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One of the dominant economic stories since the start of the COVID-19 pandemic has been the fiercely competitive housing market. The median sale price of a home in the United States topped $400,000 for the first time in 2021 amid aggressive bids and bidding wars in markets across the country.
Today’s housing market challenges are the result of a powerful combination of supply and demand factors. The United States has underbuilt housing supply for years, with mortgage lender Freddie Mac estimating a shortage of 3.8 million housing units starting in 2020. The COVID-19 pandemic has caused difficulties additional, as supply chain constraints and labor shortages have increased costs and made it difficult. for builders to follow. On the demand side, millennials are in a peak period for home buying, and a string of years of low mortgage interest rates has drawn many buyers into the market. More recently, the COVID-19 pandemic has led to wage increases for many professions and a greater shift to remote working, which has increased demand for larger homes.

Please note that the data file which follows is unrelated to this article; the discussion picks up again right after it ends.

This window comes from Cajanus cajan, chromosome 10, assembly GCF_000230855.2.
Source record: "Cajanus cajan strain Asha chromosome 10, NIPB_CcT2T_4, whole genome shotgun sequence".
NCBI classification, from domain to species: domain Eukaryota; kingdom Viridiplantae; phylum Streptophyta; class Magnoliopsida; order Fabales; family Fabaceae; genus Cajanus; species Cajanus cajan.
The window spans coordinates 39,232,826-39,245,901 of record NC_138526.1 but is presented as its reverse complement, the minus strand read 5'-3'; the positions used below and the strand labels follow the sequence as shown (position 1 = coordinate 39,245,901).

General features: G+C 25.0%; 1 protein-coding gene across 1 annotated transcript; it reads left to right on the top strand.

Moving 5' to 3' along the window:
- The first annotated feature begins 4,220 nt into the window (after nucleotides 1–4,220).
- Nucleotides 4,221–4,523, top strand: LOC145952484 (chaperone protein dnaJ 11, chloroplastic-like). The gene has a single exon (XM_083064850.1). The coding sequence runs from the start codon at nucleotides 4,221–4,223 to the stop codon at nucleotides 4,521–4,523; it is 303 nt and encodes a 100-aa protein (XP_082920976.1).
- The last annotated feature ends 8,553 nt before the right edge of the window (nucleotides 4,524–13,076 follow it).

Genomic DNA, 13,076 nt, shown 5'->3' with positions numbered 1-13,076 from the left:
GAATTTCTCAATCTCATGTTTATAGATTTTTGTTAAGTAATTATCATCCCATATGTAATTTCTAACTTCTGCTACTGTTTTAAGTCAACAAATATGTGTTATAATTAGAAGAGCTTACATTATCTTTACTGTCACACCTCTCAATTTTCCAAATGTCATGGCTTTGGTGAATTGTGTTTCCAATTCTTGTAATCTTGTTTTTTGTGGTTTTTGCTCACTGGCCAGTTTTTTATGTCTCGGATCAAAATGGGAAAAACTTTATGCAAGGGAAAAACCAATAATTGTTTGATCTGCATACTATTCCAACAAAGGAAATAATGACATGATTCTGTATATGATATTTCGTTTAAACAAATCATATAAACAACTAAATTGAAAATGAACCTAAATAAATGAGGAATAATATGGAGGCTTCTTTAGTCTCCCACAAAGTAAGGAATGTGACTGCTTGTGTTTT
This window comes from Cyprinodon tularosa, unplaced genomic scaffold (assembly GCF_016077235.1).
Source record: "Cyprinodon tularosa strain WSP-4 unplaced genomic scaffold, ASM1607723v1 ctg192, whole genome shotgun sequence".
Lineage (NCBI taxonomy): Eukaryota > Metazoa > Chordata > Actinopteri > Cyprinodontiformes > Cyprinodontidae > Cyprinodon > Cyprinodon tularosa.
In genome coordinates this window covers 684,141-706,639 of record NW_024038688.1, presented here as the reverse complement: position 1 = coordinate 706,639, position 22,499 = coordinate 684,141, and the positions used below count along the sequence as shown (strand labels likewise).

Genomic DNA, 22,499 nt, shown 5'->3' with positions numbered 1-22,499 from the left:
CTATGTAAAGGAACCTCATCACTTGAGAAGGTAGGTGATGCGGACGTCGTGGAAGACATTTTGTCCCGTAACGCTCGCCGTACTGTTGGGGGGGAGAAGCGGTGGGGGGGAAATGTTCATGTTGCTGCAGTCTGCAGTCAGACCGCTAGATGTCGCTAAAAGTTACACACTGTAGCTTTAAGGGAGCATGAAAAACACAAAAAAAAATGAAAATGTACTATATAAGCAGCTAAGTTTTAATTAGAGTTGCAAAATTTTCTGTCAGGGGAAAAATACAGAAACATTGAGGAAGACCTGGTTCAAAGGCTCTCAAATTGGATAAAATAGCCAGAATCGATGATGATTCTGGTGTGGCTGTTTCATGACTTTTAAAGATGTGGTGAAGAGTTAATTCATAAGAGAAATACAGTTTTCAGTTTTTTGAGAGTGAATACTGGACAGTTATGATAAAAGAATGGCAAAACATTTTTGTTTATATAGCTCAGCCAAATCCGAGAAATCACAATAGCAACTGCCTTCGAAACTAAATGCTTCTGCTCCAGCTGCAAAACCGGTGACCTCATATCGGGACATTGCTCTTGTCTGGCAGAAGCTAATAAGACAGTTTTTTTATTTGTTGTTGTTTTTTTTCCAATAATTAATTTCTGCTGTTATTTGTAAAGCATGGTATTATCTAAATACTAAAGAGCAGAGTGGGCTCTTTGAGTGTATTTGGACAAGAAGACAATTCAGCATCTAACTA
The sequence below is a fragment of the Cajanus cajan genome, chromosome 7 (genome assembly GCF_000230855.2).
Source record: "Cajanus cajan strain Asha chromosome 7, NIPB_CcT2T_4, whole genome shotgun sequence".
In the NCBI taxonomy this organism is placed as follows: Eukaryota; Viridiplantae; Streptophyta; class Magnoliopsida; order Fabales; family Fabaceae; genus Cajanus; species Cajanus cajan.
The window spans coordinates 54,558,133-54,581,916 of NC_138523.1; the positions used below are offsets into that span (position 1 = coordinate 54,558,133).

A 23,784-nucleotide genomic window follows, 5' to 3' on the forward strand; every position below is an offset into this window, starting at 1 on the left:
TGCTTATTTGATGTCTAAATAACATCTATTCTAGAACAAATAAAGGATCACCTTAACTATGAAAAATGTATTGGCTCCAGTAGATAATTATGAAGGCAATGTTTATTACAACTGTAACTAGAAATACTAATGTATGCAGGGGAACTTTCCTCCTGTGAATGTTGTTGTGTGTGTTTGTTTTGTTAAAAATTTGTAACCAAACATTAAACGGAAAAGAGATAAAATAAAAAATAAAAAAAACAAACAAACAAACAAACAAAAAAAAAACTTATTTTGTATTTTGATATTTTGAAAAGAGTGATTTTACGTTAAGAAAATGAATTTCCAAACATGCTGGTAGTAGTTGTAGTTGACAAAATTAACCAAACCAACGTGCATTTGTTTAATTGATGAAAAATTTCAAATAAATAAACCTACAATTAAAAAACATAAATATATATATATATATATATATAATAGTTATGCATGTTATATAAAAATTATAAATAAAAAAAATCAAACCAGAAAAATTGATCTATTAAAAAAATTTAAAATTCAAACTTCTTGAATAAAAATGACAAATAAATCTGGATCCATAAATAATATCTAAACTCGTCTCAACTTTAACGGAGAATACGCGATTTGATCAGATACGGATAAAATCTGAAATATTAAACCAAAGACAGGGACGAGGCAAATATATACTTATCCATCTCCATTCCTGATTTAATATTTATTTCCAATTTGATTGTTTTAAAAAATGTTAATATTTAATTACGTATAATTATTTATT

The result has been a hypercompetitive housing market that has produced a dramatic spike in home prices since the start of 2020. Prior to the onset of the pandemic, the median selling price of a home in the United States was $329,000. . In the third quarter of 2021, the median sale price peaked at $411,200, before declining slightly to $408,100 in the final months of 2021. With more than half of homes now selling above $400,000, fewer options are available for lower prices. income or first-time buyers, and current homeowners looking to upgrade to bigger or nicer homes must pay a higher price to do so.